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Myers 9 Chapter 2

Bell West / The Biology of Mind

QuestionAnswer
Biological psychology a branch of psychology concerned with links between biology and behavior.
Neuron a nerve cell; the basic building block of the nervous system.
Sensory neurons neurons that carry incoming information from the sensory receptors to the brain and spinal cord.
Motor neurons neurons that carry outgoing information from the brain and spinal cord to the muscles and glands.
interneurons neurons within the brain and spinal cord that communicate internally and intervene between the sensory inputs and motor outputs.
dendrite the bushy, branching extensions of a neuron that receive messages and conduct impluses towrd the cell body.
axon the extension of a neuron, ending in branching terminal fibers, through which messages pass to other neurons or to muscles or glands.
myelin a layer of fatty tissue segmentally encasing the fibers of many neurons; enables vastly greater trnsmission speed of neural impluses as the impluse hops from one node to the next.
action potenial a neural impluse; a brief electrical charge that travels down an axon.
threshold the level of stimulation required to trigger a neural impluse.
synapse the junction between the axon tip of the sending neuron and the dendrite or cell body of the receiving neuron. the tiny gap at this junction is called the synaptic gap or synaptic cleft.
neutransmitters Chemical messengers that cross the synaptic gaps between neurons. When released by the sending neuron, neurotransmitters travel across the synapse and bind to receptor sites on the receiving neuron, thereby influencing whether that neuron will generate a
reuptake a neurotransmitter's reabsorption by the sending neuron.
endorphins "morphine within"-natural, opirtelike neurotransmitter linked to pain control and to pleasure.
nervous system the body's speedy electrochemical communication network, consisting of all the nerve cells of the peripheral and central nervous systems.
central nervous system the brain and spinal cord.
peripheral nervous system the sensory and motor neurons that connect the central nervous system (CNS) to the rest of the body.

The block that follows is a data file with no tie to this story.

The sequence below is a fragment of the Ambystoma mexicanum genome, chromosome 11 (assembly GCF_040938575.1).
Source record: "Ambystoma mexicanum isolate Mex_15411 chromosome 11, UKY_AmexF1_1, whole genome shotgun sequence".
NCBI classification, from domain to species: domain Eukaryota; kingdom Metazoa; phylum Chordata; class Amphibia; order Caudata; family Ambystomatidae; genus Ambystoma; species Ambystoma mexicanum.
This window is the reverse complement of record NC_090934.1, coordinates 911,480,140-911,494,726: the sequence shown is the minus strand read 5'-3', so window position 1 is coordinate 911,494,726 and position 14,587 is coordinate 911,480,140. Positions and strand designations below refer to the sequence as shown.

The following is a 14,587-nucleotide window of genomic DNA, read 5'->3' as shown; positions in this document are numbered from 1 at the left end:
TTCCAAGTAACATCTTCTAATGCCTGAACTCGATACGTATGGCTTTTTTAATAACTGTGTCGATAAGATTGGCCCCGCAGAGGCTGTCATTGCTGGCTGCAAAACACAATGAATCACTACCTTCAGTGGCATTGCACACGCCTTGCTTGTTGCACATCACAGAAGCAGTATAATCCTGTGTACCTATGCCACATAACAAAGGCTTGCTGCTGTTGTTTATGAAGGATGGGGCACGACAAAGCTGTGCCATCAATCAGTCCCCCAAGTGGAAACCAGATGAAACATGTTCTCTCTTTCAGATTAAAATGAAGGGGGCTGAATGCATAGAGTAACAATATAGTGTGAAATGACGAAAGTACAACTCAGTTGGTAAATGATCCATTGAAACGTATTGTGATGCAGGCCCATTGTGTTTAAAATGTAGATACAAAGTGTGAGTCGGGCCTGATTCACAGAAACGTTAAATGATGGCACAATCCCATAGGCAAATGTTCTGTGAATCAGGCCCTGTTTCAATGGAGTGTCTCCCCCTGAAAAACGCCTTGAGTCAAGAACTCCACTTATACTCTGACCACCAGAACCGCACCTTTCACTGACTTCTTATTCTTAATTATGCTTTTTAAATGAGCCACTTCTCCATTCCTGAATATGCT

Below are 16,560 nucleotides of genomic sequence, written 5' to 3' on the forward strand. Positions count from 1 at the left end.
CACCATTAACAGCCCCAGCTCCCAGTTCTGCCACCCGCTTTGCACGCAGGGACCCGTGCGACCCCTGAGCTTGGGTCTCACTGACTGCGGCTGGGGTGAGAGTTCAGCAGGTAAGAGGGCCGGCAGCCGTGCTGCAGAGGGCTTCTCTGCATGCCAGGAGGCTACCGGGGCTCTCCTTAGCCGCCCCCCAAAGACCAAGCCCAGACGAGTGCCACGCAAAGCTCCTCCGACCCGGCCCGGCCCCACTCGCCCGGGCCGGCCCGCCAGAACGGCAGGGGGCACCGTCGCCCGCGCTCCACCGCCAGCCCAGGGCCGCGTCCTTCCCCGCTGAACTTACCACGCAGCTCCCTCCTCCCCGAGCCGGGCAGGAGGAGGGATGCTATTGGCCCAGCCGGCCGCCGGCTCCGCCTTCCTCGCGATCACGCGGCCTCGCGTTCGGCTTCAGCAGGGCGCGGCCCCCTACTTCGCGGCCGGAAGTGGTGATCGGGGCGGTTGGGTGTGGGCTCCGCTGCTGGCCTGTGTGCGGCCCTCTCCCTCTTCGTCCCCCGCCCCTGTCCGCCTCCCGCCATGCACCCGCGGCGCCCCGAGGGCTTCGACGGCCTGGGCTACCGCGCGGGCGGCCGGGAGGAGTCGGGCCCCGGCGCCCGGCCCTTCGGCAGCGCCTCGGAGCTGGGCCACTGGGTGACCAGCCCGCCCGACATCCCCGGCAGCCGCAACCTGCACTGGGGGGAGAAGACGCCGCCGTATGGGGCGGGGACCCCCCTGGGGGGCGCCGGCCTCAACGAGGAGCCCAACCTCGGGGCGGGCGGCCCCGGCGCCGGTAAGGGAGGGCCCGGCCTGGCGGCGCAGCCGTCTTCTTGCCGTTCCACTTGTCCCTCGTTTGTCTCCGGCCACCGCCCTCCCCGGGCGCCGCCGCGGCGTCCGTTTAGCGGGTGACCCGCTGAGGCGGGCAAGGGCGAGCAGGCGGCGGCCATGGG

nerves bundled axons that form neural "cables" connecting the central nervous system with muscles, glands, and sense organs.
somatic nervous system the division of the peripheral nervous system that controls the body's skeletal muscles. Also called the skeletal nervous system.
autonomic nervous system the part of the peripheral nervous system that controls the glands and the muscles of the internal organs (such as the heart). Its sympathetic division arouses; its parasympathetic division calms.
sympathetic nervous system the division of the autonomic nervous sytem that arouses the body, mobilizing its energy in stressful situations.
parasympathetic nervous system the division of the autonomic nervous system that calms the body, conserving its energy.
reflex a simple, automatic response to a sensory stimulus, such as the knee-jerk response.
endocrine system the body's "slow" chemical communication system; a set of glands that secrete hormones into the bloodstream.
hormones chemical messengers that are manufactured by the endocrine glands, travel through the bloodstream, and affect other tissues.
adrenal glands a pair of endocrine glands that sit just above the kidneys and secrete hormones (epinephrine and norepinephrine) that help arouse the body in times of stress.
pituitary gland the endocrine system's most influential gland. Under the influence of the hypothalamus, the pituitary regulates growth and controls other endocrine glands.
lesion tissue destruction. A brain lesion is a naturally or experimentally caused destructuion of brain tissue.